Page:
Afghan refugees celebrate Thanksgiving in Texas

They served chicken rather than turkey – as many of these refugees have never heard of the larger bird. Turkey is native to America.

PLANO, Texas – In a cool patio under two tents this afternoon, a few hundred people gathered to celebrate Thanksgiving for the first time this afternoon.

“First time,” said a refugee from Afghanistan named Gulajan, 34. The WFAA does not disclose his last name as his family remains in that country.

Gulajan is one of more than 200 refugees here participating in this new American tradition. A non-profit called Gateway of Grace hosted it in Plano at the Church of the Holy Nativity on 18th Street. The Gateway of Grace helps refugees restart their lives in North Texas.

On this day, the servers served chicken rather than turkey – as many here have never heard of the larger bird. Turkey is native to America. And for the first time, the Thanksgiving menu also includes some traditional Persian dishes that refugees are already familiar with.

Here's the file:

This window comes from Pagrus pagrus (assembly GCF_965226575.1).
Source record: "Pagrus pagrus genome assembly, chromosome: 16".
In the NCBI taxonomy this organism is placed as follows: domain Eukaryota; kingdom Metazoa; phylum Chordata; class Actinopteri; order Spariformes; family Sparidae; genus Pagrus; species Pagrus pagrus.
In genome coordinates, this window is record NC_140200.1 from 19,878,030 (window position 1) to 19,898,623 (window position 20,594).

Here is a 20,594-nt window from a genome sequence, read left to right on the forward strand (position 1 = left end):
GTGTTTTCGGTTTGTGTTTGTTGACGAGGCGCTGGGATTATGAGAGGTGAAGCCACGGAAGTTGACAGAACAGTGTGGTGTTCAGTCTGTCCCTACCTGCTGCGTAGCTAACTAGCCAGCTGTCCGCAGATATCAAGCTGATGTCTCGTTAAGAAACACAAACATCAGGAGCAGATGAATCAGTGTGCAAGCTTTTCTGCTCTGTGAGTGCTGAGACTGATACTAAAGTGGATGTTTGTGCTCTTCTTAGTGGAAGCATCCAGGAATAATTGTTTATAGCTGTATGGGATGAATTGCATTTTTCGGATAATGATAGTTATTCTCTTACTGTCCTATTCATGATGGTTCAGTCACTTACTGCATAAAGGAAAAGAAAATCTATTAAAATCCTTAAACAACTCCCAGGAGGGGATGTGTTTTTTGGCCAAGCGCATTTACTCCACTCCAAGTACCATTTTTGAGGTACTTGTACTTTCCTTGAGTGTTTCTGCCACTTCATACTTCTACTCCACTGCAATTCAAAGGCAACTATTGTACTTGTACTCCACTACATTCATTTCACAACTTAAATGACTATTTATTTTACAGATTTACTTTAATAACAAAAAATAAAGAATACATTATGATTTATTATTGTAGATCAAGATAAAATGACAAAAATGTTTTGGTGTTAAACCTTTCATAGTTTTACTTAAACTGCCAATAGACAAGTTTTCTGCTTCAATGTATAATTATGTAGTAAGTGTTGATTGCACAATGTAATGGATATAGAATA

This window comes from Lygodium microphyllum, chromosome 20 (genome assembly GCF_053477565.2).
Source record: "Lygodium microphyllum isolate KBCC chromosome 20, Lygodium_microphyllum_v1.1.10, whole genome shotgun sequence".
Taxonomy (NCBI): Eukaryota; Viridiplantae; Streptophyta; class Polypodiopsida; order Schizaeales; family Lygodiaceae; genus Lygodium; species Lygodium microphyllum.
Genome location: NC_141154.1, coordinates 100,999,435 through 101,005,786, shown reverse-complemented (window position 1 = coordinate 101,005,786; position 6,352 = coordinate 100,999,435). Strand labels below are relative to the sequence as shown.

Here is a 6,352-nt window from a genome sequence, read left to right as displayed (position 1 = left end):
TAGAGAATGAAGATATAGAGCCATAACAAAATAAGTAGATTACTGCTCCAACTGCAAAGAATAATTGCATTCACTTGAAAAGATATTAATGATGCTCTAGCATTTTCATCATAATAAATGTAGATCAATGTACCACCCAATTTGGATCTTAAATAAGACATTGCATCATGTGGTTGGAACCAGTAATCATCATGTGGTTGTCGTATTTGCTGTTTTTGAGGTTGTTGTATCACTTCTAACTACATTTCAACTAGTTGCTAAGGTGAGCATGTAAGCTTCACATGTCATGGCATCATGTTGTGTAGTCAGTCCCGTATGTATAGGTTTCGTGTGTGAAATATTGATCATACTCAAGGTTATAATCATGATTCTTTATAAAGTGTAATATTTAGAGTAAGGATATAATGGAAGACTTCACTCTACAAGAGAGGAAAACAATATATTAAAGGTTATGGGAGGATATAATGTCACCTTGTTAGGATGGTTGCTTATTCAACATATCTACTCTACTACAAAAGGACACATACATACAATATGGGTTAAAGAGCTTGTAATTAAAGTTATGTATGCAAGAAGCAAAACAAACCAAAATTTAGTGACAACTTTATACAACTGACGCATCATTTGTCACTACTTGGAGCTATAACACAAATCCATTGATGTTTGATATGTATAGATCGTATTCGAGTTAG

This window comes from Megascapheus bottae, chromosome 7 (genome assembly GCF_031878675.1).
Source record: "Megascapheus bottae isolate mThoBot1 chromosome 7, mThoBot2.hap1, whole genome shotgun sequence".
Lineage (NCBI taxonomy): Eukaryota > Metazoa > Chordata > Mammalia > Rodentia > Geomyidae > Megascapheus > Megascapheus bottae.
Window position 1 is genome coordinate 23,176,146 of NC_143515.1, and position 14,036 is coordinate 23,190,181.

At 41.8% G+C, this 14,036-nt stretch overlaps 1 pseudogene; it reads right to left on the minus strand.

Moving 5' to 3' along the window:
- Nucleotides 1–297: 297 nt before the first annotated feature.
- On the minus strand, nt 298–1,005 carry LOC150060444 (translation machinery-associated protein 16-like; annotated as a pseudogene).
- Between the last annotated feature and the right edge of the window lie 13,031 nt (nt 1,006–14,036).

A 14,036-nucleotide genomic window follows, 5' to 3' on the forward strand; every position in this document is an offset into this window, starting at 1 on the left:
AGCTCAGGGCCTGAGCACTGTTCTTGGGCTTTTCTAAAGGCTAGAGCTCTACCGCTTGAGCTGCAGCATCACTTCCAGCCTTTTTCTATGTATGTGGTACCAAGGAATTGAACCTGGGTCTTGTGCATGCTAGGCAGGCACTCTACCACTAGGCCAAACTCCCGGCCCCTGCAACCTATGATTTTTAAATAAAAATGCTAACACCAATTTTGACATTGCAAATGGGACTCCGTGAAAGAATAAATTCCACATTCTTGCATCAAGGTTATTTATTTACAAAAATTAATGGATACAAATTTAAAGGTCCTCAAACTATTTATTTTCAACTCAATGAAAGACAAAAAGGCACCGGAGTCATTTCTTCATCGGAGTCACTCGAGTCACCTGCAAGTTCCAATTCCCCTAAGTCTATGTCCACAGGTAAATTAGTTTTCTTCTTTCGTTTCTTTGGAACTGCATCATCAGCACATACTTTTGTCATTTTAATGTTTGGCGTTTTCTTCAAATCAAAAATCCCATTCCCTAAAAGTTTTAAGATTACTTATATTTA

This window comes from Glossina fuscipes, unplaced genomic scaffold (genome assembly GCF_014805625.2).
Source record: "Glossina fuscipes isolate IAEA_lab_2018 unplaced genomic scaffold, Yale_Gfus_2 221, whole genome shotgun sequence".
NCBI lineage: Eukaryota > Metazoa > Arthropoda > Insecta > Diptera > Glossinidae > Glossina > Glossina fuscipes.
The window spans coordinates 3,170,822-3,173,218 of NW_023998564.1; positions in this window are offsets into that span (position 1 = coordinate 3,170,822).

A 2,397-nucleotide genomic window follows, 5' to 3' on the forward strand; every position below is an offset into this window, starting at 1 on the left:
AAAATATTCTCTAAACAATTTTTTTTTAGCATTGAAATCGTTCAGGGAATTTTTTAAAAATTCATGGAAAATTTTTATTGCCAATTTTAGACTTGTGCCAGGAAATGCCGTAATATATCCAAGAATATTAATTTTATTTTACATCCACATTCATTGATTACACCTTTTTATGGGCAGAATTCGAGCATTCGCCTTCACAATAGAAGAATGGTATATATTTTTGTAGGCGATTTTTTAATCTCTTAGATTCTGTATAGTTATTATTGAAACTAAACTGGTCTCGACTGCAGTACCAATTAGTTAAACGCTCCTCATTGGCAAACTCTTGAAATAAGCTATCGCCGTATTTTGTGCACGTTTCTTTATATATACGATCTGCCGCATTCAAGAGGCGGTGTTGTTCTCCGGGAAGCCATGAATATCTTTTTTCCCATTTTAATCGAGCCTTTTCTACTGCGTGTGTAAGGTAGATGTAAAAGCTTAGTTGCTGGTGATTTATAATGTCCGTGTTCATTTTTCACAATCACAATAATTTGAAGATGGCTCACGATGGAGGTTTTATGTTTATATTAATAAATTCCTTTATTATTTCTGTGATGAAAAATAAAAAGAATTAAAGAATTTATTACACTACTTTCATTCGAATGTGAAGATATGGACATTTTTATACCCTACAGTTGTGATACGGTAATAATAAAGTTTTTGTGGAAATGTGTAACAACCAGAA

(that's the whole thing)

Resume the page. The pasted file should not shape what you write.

“The United States is a very large and beautiful country,” Gulajan added, “very hospitable people.”

On this day, he said he is grateful to finally be safe.

Gulajan said he used to work for a wireless company in Afghanistan and said he fled in August, just 11 days before the last US troops left.

But he is also trying to get his family out.

“Yes, my wife, my children are in Afghanistan right now,” he added. “I talk to them every day.”

“It’s not like going to a neighboring country. America is on the other side of the world and we have a completely different culture. So when Americans embrace them, it makes their integration into the culture so much easier, ”said Dennis Page, Gateway of Grace, chief operating officer.

Refugees here are not only from Afghanistan but Pakistan, Iraq, Kosovo and many other countries. A Dallas woman named Samira Page, who founded the Gateway of Grace, hosts this every year. She is originally from Iran and was once a refugee herself.

“Yes, I know what it feels like to be isolated, to be a refugee,” she said. “They feel guilty that they have survived and they came here and they have left family. And that guilt is really hard for them to deal with. So we really want them to experience a little bit of the joy of this season. “

It’s eleven years since Mrs Page organized a Thanksgiving for refugees. Each time, she hopes they will come to appreciate a new tradition by simply giving a sense of belonging.

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